Excerpts from Sir Humphrey at Thin Pinstriped Line:
Chronicling the unthinkable. The history of the Central Government War Headquarters (BURLINGTON)…
During the Cold War the Civil Service found itself being asked to ‘think the unthinkable’ and provide advice to Ministers and consider planning for the continuity of the State during the transition to war, through to the point where nuclear weapons were released, and then finally how to pick up the pieces again in the aftermath of the conflict.
This is perhaps the most serious and difficult task asked of any civil servant – how does one consider the acts which may well lead to the deaths of millions, and then consider how to continue Government and rebuild in the aftermath? If anything, this is perhaps the one time when someone really does need the space to stop and think about an issue.
For decades much of this planning remained Top Secret, and it was only really with the introduction of the Freedom of Information Act back in 2004 that many files, often unseen for years, were released slowly into the public domain. These files tell the story of how the UK Govt planned to continue providing some form of government, even after a nuclear strike.
The full story of the post war planning has been covered in the superb book ‘The Secret State’ by Peter Henessey [excellent book indeed - MC]. This account looks at how the UK planners considered many issues linked to the fighting of a nuclear war, including the niceties of nuclear command and control. One site which is discussed at length is the so-called ‘Central Government Headquarters’ at Corsham in Wiltshire, often known as the ‘BURLINGTON’ bunker.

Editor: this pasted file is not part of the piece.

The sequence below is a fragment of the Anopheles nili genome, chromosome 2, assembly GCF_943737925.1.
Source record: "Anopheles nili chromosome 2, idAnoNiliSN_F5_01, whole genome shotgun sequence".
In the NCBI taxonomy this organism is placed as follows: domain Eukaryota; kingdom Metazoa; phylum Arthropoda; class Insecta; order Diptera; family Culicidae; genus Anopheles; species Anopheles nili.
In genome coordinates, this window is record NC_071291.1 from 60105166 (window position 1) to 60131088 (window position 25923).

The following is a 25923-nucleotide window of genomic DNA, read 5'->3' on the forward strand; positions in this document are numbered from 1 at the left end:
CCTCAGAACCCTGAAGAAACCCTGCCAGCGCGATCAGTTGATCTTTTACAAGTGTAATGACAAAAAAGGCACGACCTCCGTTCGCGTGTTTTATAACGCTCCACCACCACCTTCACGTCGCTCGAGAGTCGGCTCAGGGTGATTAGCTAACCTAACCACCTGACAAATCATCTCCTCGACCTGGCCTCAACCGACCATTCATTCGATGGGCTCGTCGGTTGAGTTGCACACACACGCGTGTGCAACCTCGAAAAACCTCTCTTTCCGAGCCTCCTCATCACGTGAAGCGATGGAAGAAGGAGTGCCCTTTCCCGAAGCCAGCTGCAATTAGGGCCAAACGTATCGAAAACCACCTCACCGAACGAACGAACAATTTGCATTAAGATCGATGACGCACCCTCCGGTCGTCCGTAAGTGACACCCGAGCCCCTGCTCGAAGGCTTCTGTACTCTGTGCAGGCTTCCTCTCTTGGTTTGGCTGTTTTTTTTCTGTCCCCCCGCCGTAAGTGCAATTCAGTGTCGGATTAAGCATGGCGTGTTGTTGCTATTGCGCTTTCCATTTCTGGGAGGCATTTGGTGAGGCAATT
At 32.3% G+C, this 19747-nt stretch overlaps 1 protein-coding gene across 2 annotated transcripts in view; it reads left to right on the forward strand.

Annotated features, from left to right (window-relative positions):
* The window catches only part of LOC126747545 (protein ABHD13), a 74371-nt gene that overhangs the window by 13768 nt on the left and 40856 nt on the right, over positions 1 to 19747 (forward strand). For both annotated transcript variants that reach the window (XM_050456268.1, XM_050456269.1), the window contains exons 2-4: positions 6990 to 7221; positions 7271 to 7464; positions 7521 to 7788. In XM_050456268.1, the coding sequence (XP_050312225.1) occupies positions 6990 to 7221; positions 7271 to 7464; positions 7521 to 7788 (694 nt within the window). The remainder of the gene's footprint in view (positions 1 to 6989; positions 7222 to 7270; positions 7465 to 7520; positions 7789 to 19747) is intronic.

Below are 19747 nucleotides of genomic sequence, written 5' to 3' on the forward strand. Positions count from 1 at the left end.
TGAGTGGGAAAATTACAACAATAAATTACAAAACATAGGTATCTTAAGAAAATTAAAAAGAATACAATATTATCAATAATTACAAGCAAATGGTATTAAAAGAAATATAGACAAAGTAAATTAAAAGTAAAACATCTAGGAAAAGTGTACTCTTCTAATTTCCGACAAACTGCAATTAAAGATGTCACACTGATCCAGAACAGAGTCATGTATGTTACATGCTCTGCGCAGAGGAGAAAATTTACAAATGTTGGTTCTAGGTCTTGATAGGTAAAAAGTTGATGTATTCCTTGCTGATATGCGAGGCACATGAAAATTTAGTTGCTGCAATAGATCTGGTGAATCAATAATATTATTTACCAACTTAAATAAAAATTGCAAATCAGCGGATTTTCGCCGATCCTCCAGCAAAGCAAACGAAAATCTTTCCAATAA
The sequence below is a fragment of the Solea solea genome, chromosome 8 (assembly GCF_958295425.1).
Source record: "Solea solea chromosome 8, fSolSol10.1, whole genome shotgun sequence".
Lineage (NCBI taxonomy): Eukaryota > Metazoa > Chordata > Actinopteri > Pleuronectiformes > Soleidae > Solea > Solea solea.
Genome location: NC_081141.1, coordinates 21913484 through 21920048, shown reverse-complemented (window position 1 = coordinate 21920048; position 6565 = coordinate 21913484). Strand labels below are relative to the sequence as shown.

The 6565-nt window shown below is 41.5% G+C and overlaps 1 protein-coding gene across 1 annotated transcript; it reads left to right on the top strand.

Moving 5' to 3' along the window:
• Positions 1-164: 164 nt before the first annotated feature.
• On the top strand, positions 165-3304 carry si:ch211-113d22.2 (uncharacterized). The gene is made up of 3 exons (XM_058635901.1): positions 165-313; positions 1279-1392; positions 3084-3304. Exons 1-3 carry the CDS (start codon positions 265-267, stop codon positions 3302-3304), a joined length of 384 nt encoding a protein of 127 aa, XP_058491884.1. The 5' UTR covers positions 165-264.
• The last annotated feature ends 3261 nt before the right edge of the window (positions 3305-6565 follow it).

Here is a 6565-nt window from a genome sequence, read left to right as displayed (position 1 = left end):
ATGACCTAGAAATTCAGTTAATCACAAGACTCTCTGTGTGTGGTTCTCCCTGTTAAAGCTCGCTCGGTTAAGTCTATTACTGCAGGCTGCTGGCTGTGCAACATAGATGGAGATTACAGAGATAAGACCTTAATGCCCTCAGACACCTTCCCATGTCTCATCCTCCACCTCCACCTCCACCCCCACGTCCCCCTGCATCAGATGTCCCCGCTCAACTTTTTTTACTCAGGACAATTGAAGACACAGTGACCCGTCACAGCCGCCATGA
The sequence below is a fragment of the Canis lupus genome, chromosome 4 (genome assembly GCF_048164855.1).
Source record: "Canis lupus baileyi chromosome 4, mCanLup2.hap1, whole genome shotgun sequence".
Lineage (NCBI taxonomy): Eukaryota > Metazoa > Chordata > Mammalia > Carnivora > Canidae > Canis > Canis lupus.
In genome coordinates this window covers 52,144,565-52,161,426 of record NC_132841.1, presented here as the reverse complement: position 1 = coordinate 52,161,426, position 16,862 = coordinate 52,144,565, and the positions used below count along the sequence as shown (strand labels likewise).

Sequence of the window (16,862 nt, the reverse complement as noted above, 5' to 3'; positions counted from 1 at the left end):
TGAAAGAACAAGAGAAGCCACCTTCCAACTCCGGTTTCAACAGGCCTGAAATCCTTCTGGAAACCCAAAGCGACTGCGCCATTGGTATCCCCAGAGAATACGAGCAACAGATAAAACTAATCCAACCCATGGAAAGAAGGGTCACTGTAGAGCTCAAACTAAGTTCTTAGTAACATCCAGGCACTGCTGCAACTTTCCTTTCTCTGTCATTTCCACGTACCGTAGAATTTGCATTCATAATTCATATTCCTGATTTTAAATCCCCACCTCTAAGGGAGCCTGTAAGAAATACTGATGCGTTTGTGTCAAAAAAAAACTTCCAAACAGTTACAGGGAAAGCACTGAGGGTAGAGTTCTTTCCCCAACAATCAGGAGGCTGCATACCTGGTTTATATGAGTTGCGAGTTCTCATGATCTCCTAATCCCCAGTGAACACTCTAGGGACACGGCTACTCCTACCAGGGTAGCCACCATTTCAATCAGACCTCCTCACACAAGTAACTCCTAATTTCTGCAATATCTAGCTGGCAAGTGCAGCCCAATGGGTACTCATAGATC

…an outstanding new website has been set up to chronicle the history of Corsham. Steve Fox, a historian possessed with considerable reserves of stamina and a willingness to keep hammering away at FOI requests has spent years compiling probably the first history of the site and its role. He played an immense role in working through hundreds of files of correspondence, often spotting tiny details hidden in a morass of trivia, which in turn has helped build a picture of how the site would have worked…
The work is testament to the power of the FOI Act, and an excellent demonstration of the level of planning and commitment by the Civil Service to seriously trying to govern Britain in the aftermath of the unthinkable, quite literally down to the provision of tea leaves. The link is below, and the site is now permanently linked on the right of this page. Steve has done an incredible piece of work, and deserves huge plaudits for his efforts in putting this all together. Humphrey strongly recommends that those of you with an interest in all things Cold War, bunkers and contingency planning, pay a trip to the following link: http://burlingtonandbeyond.co.uk/
In Canada we have the “Diefenbunker” but no proper history of the government planning of which I am aware.
Mark Collins is a prolific Ottawa blogger
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